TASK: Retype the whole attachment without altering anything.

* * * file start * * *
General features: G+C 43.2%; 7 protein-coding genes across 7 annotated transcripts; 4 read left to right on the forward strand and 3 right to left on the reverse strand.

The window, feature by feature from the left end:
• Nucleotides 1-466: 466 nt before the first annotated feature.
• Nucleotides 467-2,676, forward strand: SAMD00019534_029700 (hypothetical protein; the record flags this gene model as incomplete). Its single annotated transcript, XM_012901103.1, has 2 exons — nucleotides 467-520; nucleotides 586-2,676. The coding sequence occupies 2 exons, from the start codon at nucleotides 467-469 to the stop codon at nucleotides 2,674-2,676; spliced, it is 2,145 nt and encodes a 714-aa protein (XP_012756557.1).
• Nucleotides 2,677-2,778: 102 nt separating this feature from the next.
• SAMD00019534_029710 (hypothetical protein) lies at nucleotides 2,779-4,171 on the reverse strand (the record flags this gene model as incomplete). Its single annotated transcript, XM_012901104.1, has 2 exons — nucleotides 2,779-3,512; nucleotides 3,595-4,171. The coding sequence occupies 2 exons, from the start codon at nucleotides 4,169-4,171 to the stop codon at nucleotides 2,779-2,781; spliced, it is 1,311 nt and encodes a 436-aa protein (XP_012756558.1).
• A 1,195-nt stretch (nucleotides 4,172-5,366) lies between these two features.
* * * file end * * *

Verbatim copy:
General features: G+C 43.2%; 7 protein-coding genes across 7 annotated transcripts; 4 read left to right on the forward strand and 3 right to left on the reverse strand.

The window, feature by feature from the left end:
• Nucleotides 1-466: 466 nt before the first annotated feature.
• Nucleotides 467-2,676, forward strand: SAMD00019534_029700 (hypothetical protein; the record flags this gene model as incomplete). Its single annotated transcript, XM_012901103.1, has 2 exons — nucleotides 467-520; nucleotides 586-2,676. The coding sequence occupies 2 exons, from the start codon at nucleotides 467-469 to the stop codon at nucleotides 2,674-2,676; spliced, it is 2,145 nt and encodes a 714-aa protein (XP_012756557.1).
• Nucleotides 2,677-2,778: 102 nt separating this feature from the next.
• SAMD00019534_029710 (hypothetical protein) lies at nucleotides 2,779-4,171 on the reverse strand (the record flags this gene model as incomplete). Its single annotated transcript, XM_012901104.1, has 2 exons — nucleotides 2,779-3,512; nucleotides 3,595-4,171. The coding sequence occupies 2 exons, from the start codon at nucleotides 4,169-4,171 to the stop codon at nucleotides 2,779-2,781; spliced, it is 1,311 nt and encodes a 436-aa protein (XP_012756558.1).
• A 1,195-nt stretch (nucleotides 4,172-5,366) lies between these two features.